Welcome to the new golden age of advertising

From a speech on the future of advertising given to the British Design & Art Direction Association in London by David Stuart, its president
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The Independent Online

It's time we started taking ourselves seriously. What I would really love to see is a lot more people in our business thinking a lot harder and talking a lot more freely about what we actually do all day long. Because at this point in history, I think we need to be able to explain ourselves better.

It's time we started taking ourselves seriously. What I would really love to see is a lot more people in our business thinking a lot harder and talking a lot more freely about what we actually do all day long. Because at this point in history, I think we need to be able to explain ourselves better.

Because everything in our little corner of the commercial world is up for grabs in a way it's never been before. Maybe back in the 20th century we could get by on creative mystique - you know, "trust me, I'm a graphic designer" or "I work in advertising" - but that simply isn't good enough any more. These days, in the wired world, there are always a thousand alternatives - a thousand different ways the client could spend the money, a thousand possible routes to market, a zillion different ways of communicating just about anything that needs to be communicated.

It's exciting, yes. But it's tough, too; it means that nothing is ever simple any more. It means every assumption can be challenged. And that's why we in the creative industries need to start explaining ourselves better. I believe we urgently need to be able to say: this is what we do, this is how it works (well, roughly, since we'll never be able to put it in a neatly labelled box) and this is why it matters more, and is of greater value, than ever before.

For my part, I think there's a fundamental change going on in creativity; a move towards a more collaborative approach and yes, that faint jingle of harness and creak of saddle leather you might have heard was indeed the sound of a man mounting a hobby horse. My belief, which I'll no doubt be droning on about interminably over the next 12 months, is that we might just be entering a kind of creative Golden Age in which what matters is the idea rather than the person who has it.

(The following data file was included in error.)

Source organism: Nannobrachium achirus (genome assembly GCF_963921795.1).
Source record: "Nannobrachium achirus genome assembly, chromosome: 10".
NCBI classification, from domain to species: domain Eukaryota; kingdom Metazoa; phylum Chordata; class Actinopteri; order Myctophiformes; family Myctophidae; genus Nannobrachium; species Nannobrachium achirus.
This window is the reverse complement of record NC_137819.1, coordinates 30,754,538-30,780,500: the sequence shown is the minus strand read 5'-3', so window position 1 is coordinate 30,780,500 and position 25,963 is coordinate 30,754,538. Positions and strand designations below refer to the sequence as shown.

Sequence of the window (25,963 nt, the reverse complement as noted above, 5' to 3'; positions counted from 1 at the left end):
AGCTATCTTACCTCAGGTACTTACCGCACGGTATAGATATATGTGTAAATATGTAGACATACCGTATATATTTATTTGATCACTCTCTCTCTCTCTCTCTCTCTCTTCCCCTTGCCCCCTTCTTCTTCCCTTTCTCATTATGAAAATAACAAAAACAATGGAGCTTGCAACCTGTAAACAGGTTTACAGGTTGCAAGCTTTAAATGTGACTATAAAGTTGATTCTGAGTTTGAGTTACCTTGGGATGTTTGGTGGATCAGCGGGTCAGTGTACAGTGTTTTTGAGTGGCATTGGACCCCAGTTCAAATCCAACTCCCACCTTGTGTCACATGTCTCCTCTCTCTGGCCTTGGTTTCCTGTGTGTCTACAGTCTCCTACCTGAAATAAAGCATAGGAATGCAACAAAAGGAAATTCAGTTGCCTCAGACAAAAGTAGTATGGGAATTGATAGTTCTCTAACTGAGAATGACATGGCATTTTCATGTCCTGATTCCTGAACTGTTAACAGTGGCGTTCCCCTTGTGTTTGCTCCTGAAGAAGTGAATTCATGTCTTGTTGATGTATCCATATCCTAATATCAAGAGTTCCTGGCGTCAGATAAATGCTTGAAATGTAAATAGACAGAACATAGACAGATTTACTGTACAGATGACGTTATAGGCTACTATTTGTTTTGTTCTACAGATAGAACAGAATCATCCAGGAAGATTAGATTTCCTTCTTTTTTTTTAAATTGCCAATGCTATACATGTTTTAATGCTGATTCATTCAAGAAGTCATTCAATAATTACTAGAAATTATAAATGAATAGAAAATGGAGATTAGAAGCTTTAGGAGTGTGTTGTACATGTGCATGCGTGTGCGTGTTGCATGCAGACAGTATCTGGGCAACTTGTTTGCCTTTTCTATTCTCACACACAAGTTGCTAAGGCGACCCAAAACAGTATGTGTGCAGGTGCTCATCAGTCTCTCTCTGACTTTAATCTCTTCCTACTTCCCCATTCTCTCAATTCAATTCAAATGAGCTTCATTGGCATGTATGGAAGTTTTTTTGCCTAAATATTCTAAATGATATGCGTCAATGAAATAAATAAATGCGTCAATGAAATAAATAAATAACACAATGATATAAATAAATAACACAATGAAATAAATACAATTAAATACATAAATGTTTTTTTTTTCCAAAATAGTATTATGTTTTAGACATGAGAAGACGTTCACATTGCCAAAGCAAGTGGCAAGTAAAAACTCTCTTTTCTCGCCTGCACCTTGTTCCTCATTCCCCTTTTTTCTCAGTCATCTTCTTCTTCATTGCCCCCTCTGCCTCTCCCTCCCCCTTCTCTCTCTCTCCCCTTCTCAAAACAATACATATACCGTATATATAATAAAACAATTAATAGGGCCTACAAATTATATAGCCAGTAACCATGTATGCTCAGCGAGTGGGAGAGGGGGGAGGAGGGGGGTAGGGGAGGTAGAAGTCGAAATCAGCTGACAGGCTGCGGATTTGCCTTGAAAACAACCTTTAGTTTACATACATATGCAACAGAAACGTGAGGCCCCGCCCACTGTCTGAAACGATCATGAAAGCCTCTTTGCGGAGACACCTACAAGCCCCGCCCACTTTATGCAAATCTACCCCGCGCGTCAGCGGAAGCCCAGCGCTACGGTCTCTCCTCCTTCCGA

Yes, I know that a lot of creative businesses would claim this happy state of affairs already exists - with everybody from the cleaning staff upwards free to chip in with ideas. And I suppose ad agencies can claim that the writer/art director team has been demonstrating the benefits of individual creative collaboration for decades. But I'm talking about something much scarier than that - a genuinely "ego-free" approach to creativity, in which the "ownership" of ideas becomes a fluid and amorphous thing.

I'll give you two reasons why I'm convinced that collaboration is the future of creativity. First, because clients are getting bigger. They are, aren't they? These days, the big ones aren't just big, they're very, very big.

And, increasingly, what these very, very big clients want for their very, very big communications projects is to put together a very, very big and carefully selected team of specialists with everybody doing what they're good at - designers doing design, ad agencies doing advertising, direct marketing people doing well, you probably get the picture.

Our clients want us to learn to work together - without bickering, without trying to stab each other in the back, without scoring points off each other - for the benefit of their brands. So we'll have to, whether we like it or not.

The second reason? I genuinely believe that working collaboratively, sharing ideas, produces better results. It's more difficult, but it's also more stimulating. And yes, I'm going to use the "f" word - it's more fun, too.

Maybe we should be looking to the theatre and, especially, the cinema for role models. Film-makers have never had a problem with the idea that theirs is a collaborative medium; that the lighting cameraman, the editor, the writer, and yes, even the location caterer, all have a contribution to make. How else could Pokémon: The Movie have happened?

But if I'm right that creativity in our business will be much more of a team effort in future, that does mean, of course, that completing D&AD entry forms will take an awful lot longer.

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